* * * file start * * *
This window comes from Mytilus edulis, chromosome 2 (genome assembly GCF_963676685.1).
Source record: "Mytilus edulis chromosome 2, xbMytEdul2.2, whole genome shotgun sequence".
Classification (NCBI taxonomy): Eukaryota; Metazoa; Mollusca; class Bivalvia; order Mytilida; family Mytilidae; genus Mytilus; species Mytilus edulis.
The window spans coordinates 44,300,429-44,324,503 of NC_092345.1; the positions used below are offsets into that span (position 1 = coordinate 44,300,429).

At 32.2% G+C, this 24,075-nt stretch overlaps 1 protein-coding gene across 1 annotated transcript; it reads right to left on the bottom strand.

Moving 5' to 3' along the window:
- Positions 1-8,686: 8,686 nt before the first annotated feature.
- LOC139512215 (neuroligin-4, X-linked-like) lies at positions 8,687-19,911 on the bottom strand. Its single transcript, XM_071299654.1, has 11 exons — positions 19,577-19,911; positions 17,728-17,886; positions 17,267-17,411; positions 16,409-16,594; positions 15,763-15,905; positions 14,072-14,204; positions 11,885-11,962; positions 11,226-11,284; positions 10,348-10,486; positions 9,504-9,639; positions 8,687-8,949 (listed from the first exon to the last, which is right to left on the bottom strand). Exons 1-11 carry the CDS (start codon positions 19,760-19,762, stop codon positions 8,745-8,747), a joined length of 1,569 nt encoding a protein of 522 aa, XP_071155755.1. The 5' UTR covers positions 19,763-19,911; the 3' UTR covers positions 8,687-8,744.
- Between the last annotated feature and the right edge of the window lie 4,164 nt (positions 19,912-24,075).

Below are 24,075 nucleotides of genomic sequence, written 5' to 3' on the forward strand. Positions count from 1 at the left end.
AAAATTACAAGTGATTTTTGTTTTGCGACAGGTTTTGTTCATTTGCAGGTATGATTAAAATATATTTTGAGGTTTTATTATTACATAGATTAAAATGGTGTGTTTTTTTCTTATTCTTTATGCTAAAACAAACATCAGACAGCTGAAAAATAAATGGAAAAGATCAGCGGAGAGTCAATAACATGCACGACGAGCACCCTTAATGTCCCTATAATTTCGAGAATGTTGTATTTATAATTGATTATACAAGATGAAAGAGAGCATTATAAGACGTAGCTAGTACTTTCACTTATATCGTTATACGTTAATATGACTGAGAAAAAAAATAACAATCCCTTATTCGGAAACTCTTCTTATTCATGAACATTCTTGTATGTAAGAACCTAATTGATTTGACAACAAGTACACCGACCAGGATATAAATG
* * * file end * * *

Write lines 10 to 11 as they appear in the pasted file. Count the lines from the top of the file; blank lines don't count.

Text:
Below are 24,075 nucleotides of genomic sequence, written 5' to 3' on the forward strand. Positions count from 1 at the left end.
AAAATTACAAGTGATTTTTGTTTTGCGACAGGTTTTGTTCATTTGCAGGTATGATTAAAATATATTTTGAGGTTTTATTATTACATAGATTAAAATGGTGTGTTTTTTTCTTATTCTTTATGCTAAAACAAACATCAGACAGCTGAAAAATAAATGGAAAAGATCAGCGGAGAGTCAATAACATGCACGACGAGCACCCTTAATGTCCCTATAATTTCGAGAATGTTGTATTTATAATTGATTATACAAGATGAAAGAGAGCATTATAAGACGTAGCTAGTACTTTCACTTATATCGTTATACGTTAATATGACTGAGAAAAAAAATAACAATCCCTTATTCGGAAACTCTTCTTATTCATGAACATTCTTGTATGTAAGAACCTAATTGATTTGACAACAAGTACACCGACCAGGATATAAATG